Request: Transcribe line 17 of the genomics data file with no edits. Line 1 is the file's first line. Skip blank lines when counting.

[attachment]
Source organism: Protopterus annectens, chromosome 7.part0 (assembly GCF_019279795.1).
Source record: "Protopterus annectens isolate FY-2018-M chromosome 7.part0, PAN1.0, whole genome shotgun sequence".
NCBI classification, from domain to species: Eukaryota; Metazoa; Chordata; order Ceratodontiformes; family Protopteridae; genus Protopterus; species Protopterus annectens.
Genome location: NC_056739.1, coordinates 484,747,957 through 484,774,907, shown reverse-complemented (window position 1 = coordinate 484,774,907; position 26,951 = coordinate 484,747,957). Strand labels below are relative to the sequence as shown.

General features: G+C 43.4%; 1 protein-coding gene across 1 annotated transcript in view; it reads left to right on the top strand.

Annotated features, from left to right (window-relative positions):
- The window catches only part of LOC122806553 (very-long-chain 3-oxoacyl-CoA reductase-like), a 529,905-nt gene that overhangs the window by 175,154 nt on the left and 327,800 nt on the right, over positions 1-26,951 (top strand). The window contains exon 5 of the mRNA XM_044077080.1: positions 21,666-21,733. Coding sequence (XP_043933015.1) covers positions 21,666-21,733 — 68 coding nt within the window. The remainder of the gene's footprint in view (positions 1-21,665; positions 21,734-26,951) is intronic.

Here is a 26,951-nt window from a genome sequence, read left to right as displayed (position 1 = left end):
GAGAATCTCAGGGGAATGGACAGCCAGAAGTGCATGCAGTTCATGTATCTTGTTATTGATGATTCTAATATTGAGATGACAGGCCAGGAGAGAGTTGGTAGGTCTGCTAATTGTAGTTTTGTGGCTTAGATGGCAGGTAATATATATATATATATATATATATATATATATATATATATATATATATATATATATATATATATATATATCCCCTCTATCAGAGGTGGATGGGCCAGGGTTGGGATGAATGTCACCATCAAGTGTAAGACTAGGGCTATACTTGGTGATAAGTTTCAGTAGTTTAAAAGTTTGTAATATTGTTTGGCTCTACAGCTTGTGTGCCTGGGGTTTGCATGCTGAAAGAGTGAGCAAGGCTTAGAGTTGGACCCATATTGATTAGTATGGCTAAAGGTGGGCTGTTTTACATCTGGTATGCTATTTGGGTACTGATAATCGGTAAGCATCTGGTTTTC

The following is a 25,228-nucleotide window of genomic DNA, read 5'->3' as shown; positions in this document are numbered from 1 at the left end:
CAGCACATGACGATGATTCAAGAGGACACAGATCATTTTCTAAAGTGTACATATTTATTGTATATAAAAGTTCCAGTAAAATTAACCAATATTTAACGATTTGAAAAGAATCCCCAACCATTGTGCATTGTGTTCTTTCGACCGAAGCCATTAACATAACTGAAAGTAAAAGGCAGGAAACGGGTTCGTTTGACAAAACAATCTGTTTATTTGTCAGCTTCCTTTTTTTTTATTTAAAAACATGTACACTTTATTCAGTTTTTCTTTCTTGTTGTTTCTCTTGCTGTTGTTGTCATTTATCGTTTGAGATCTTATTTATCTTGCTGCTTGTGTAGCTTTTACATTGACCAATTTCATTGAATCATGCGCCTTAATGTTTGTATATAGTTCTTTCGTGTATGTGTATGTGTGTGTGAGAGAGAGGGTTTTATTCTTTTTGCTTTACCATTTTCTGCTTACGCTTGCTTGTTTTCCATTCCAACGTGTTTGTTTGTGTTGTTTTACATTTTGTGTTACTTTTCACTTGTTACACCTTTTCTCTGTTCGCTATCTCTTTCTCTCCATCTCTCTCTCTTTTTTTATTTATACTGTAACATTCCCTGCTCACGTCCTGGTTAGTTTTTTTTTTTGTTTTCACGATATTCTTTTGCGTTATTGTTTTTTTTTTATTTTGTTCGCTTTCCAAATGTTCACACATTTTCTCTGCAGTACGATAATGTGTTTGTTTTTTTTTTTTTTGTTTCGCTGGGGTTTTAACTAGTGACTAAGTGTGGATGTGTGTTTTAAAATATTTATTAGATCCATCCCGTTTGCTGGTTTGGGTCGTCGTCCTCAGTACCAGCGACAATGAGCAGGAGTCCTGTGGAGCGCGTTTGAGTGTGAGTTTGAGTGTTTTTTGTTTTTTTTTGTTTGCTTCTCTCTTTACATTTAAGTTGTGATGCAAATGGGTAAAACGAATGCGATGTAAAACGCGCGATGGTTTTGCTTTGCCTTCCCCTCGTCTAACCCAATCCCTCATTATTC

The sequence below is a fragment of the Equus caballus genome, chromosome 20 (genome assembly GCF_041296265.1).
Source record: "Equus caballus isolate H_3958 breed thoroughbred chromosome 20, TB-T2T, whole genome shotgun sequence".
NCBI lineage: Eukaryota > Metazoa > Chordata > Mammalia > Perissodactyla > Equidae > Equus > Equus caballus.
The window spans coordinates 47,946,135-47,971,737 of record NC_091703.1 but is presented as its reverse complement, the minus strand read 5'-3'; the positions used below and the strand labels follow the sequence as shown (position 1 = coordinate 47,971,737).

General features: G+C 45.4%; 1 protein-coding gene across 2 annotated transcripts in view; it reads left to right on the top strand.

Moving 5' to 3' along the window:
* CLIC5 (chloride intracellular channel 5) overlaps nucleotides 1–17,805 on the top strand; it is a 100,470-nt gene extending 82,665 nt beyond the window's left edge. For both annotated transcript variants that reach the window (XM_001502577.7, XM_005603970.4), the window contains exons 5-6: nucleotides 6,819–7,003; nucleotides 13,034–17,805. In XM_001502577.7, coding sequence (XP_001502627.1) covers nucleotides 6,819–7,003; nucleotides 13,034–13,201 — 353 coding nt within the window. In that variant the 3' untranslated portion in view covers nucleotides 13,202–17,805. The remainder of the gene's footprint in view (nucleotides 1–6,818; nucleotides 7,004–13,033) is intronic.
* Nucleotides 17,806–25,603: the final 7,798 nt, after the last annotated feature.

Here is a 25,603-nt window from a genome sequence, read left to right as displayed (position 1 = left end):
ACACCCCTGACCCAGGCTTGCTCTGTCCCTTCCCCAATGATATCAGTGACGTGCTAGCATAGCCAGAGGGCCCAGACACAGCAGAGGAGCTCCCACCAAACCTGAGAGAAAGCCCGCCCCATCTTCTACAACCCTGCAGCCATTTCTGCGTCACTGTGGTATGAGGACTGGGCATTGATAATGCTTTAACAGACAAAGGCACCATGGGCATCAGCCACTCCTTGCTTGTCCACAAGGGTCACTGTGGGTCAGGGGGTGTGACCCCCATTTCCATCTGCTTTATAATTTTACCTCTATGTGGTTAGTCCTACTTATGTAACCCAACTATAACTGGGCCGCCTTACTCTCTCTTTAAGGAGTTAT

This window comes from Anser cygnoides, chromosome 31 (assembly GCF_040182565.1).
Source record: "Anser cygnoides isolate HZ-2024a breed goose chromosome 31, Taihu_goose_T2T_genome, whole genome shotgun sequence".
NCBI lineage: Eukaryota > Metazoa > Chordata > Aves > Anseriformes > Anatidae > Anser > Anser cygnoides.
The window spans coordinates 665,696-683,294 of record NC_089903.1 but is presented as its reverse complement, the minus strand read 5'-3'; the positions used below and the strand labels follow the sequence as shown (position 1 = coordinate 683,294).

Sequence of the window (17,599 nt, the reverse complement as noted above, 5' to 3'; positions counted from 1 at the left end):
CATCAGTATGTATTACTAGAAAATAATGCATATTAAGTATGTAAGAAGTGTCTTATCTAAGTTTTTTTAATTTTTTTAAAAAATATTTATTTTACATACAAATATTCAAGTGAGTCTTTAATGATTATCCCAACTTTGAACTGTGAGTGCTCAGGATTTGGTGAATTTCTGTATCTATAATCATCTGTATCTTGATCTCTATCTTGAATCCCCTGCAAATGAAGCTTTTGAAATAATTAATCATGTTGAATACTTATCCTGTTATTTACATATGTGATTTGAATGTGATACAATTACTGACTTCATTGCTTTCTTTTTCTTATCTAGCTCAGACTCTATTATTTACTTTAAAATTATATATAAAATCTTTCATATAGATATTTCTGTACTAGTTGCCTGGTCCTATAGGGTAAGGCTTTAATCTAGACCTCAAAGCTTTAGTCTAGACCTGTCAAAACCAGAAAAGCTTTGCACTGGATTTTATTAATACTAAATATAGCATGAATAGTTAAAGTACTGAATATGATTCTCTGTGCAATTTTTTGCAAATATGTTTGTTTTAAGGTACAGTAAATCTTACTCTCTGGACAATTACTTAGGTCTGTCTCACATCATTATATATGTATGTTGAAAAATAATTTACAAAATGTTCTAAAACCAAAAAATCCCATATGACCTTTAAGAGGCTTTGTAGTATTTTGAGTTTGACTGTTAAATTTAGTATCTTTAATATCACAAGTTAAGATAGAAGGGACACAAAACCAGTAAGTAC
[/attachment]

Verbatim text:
Moving 5' to 3' along the window: